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Casino Kid (NES) artwork

Casino Kid (NES) review

"Have you ever wondered what it would be like to play a poker or blackjack game that feels a lot like a JRPG in the vein of Dragon Quest or Final Fantasy? If so, you're in luck because Sofel provides exactly that in its overlooked NES classic, Casino Kid."

Have you ever wondered what it would be like to play a poker or blackjack game that feels a lot like a JRPG in the vein of Dragon Quest or Final Fantasy? If so, you're in luck because Sofel provides exactly that in its overlooked NES classic, Casino Kid.

Released for the NES in 1989, Casino Kid puts you into the shoes of the title's eponymous star. His name is actually a loose localization of the "$1,000,000 Kid," taken from the manga upon which the game was originally based. Your goal is to take on the best gamblers in the world, who all happen to be conveniently located right in this very casino. You need to win all of their money so you can go face to face with The King of the Casino, a truly formidable foe.

Though the game is set in a Las Vegas-style casino, its Japanese roots shine through not only in the JRPG-style map screen, but also the manner in which the characters are drawn. The more exaggerated features on display prove helpful as you play against opponents whose facial expressions can potentially betray the hands that they hold.

As you travel around a Dragon Quest-like map screen that marks out the entire casino, you'll come across several people who will give you clues in brief cutscene-like screens. Those people offer tips about the dealers, suggestions on where to go next, or even just idle chatter. With so many people occupying the premises, the game cuts you a break by generally only allowing you to speak with those folks who are actually animated, unlike the zombies fixated on slot machines throughout the area. Even so, some dealers can be elusive, opting to roam the grounds instead of waiting near a dealer's table. Meanwhile, others can obnoxiously stand in your way, sometimes even preventing you from going anywhere until they decide to move.

Speaking of slot machines, don't expect to be able to use any of those here, and the same goes for roulette. Despite the presence of such attractions on the map, blackjack and five-card poker are your only options for the evening. The game has a very tight economy, one that requires you to defeat all eight of your opponents in each game before you can move on to face The King, and the developers apparently didn't want any outside sources of income to get in the way of their carefully crafted system. Once you prepare to face The King, you'll have one million dollars. No more. No less.

You can start by playing either of the two available games, then work to build up your cash reserves in one game before moving onto the other, which can be handy not only for providing a little variety while also preparing you for upcoming adversaries. As you progress through the casino's dealers, the stakes raise ever higher, until eventually you're betting thousands of dollars (minimum) on a single hand.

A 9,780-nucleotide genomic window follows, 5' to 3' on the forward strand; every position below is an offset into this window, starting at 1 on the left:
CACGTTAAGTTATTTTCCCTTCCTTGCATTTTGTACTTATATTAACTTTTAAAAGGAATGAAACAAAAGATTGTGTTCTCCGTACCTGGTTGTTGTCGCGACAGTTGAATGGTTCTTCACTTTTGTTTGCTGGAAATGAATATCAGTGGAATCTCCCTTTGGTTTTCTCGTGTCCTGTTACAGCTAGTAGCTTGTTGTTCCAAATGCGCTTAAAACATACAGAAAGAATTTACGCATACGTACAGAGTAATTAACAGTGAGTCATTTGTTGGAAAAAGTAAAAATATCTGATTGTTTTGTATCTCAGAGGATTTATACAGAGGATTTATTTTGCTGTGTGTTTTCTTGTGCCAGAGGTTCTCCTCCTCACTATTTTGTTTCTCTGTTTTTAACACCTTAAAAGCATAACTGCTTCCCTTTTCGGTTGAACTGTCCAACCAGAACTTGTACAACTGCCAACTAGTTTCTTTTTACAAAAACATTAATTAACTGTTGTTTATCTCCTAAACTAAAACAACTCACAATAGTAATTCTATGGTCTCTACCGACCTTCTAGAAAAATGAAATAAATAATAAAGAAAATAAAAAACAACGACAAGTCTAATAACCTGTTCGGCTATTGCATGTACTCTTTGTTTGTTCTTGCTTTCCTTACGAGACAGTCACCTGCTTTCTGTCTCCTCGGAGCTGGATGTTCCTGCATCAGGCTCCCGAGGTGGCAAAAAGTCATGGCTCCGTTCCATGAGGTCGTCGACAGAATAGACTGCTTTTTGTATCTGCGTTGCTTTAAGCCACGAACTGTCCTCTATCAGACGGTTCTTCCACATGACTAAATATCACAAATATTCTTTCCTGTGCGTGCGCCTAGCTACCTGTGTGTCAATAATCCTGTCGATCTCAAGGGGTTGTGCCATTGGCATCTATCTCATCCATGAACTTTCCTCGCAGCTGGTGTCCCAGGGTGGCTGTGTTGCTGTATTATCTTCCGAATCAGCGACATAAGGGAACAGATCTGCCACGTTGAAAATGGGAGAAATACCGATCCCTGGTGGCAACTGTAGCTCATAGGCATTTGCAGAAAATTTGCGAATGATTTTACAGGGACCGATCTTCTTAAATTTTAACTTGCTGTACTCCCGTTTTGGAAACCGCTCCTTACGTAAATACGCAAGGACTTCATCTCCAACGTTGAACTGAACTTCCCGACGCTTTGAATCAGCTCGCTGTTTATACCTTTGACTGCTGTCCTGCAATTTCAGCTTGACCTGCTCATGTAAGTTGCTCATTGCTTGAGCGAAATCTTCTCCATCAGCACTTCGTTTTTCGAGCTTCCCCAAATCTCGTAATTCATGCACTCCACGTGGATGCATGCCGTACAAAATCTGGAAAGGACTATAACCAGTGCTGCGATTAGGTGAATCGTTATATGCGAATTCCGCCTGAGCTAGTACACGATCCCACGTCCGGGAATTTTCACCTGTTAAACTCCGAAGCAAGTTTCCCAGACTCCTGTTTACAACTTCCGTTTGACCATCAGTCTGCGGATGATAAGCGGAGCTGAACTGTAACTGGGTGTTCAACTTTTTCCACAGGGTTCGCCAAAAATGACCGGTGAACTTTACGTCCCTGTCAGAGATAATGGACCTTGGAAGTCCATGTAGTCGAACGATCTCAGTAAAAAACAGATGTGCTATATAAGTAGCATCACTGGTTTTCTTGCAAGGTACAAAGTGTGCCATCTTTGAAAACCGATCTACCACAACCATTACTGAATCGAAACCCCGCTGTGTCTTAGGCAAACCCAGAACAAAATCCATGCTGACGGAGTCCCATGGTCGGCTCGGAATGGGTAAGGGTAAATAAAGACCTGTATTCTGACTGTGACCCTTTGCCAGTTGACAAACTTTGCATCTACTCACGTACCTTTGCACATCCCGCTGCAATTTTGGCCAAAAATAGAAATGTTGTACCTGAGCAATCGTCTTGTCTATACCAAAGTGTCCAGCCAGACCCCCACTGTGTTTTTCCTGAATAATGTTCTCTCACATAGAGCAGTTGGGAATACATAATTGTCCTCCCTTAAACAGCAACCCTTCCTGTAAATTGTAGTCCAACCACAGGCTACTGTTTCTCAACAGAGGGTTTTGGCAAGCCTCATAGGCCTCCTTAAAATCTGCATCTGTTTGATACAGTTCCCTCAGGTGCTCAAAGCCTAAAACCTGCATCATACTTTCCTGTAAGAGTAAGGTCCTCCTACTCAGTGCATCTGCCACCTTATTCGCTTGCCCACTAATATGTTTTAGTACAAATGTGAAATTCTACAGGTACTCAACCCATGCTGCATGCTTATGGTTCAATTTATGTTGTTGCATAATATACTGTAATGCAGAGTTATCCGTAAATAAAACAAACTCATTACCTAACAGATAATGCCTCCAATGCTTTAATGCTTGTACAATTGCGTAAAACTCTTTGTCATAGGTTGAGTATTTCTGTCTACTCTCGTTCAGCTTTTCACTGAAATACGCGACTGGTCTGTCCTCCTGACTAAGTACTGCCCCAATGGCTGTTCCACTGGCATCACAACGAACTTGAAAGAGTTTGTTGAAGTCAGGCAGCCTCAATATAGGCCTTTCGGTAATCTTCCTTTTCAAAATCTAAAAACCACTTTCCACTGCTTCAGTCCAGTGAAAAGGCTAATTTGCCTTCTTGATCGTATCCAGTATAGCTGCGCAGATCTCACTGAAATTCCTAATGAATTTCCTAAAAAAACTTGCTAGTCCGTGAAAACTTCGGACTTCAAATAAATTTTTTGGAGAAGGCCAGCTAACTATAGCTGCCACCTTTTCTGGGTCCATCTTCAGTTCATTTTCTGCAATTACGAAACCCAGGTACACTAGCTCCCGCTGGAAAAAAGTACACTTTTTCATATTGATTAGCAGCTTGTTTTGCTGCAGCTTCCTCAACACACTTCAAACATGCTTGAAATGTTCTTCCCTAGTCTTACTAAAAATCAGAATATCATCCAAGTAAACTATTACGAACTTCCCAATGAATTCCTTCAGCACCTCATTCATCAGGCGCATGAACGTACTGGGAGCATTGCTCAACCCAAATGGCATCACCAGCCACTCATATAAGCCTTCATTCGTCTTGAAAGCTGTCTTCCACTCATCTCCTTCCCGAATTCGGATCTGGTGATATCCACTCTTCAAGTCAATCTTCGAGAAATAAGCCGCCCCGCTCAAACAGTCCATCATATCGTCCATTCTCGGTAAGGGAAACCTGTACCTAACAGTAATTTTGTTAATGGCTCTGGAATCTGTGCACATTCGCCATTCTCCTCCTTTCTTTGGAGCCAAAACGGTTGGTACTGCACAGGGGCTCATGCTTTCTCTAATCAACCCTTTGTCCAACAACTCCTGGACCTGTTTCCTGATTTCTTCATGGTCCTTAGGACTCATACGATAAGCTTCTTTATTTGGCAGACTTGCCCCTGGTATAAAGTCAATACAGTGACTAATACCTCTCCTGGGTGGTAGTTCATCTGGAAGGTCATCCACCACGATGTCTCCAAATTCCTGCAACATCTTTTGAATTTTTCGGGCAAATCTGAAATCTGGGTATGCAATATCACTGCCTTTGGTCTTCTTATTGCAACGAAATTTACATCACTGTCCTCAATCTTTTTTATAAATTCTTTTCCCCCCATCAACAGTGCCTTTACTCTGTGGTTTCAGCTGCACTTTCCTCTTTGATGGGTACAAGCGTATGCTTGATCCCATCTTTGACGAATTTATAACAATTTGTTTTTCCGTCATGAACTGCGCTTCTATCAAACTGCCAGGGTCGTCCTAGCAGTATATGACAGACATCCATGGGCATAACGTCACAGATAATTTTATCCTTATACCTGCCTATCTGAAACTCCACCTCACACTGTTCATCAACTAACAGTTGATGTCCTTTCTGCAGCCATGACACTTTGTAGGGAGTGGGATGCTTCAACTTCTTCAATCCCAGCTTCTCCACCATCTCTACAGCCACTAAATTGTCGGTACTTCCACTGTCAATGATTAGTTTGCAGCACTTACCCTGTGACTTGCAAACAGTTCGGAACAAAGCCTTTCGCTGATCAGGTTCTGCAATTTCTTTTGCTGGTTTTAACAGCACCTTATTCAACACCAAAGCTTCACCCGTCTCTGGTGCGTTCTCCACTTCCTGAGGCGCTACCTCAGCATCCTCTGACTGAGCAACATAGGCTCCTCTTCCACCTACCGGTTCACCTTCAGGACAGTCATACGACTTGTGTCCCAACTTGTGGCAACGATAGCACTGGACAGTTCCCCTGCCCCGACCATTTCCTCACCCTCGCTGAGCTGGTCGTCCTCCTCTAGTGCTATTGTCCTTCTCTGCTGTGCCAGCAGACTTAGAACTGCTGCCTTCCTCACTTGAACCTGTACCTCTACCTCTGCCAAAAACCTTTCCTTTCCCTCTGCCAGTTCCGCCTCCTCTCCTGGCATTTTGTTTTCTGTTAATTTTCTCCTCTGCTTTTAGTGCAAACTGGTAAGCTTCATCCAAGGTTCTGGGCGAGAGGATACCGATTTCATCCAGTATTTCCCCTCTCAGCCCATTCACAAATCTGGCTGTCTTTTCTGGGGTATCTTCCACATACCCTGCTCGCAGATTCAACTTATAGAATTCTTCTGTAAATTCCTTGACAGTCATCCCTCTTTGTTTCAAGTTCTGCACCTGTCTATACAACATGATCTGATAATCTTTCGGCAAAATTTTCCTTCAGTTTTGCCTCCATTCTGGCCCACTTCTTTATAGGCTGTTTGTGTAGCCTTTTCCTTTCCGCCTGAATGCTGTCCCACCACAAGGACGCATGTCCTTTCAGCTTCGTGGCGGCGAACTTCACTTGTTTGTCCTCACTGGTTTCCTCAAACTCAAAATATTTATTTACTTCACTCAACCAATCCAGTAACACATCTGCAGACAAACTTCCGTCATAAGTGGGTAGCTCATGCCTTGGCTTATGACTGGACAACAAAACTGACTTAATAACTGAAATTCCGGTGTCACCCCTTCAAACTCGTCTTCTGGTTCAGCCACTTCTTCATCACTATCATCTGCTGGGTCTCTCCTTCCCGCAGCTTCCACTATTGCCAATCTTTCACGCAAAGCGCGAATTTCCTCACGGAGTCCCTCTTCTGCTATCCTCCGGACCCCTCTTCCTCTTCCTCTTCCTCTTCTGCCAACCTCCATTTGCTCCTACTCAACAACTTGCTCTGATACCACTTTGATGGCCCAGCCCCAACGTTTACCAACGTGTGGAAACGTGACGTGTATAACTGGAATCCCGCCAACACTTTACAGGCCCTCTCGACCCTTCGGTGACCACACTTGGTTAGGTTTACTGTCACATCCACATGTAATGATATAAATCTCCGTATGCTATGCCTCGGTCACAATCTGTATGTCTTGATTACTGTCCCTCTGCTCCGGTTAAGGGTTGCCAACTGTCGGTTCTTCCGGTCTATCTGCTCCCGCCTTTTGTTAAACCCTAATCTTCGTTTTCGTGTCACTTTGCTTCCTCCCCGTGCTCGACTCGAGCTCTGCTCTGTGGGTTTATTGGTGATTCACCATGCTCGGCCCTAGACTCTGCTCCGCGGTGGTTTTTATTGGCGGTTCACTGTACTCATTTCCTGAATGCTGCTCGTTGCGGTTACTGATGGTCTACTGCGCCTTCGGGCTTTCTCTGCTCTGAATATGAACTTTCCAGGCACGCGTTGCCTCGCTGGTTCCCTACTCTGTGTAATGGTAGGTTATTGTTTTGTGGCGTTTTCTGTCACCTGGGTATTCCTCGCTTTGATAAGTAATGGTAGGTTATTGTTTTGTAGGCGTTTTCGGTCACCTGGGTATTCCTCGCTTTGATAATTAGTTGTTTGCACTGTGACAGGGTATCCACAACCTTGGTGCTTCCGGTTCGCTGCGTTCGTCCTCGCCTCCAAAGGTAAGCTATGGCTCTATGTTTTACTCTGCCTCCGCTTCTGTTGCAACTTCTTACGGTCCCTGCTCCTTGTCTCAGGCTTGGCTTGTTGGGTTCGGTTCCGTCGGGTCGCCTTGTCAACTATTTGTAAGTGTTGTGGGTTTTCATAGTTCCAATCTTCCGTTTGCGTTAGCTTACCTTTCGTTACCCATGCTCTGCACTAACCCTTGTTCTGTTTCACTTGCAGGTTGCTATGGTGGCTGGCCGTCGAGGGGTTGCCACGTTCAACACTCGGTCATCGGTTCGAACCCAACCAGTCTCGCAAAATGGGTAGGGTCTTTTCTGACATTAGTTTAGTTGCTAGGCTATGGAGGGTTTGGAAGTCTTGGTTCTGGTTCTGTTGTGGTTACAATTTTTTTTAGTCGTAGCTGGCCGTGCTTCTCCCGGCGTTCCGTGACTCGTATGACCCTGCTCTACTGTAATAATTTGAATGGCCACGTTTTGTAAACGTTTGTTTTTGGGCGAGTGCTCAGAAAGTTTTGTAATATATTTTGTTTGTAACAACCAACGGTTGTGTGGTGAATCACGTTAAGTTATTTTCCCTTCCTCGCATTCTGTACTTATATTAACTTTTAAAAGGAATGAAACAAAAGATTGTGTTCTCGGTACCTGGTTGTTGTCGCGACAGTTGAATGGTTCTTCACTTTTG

Casino Kid's soundtrack is catchy and upbeat, but rather limited. For the bulk of the game, you'll be treated to a friendly track on the map screen and an odd jingle whenever you engage in conversation, but most of the time you're going to be listening to the selection that plays when you take on a dealer at his chosen game. Games basically run until one competitor or the other runs out of money, so this can take a while, depending on the luck of the player and the computer. Even with a longer tune looping in the background, these tracks are likely to feel a bit repetitive after a short while. For what it's worth, though, The King of the Casino at least has his own distinct track, one that befits his mysterious persona and serves him well in his role as the final boss of the game. It evokes a sense of urgency and danger, as well, which is likely an attempt to psyche some players into making the wrong move at that critical juncture.

Despite the presence of a "saved game" option on the title screen, Casino Kid actually invokes the dreaded use of a 30-digit password system in order to maintain your progress from one session to the next. It's not quite a deal breaker, and at least you’ll be inputting all uppercase letters, which means you don't need to worry about mixing up an "I" with a lowercase "L" or the numeral "1." Better still, one can simply snap a picture of the password with a click of his or her phone's camera, meaning that the password system only needs to be about half of the work these days that it once was.

Overall, Casino Kid is a nifty and somewhat unique card playing experience. Having the run of the casino is a nice twist, even though you're only allowed to participate in a rather limited number of its various facets. Some might find its layout a little bit confusing, since you’re only allowed to take on dealers in a given game in a particular sequence, but those who grow accustomed to where everything is located (or simply consult a guide) should have little trouble getting around.

If the limited but potent combination of Japanese RPGs, poker, and blackjack appeals to you, definitely give Casino Kid a try. It's not a complete casino experience, but it tells the nice, simple tale of a young man who tries (and depending on how well you play, succeeds) in making it big.

LBD_Nytetrayn's avatar
Freelance review by David Oxford (May 20, 2013)

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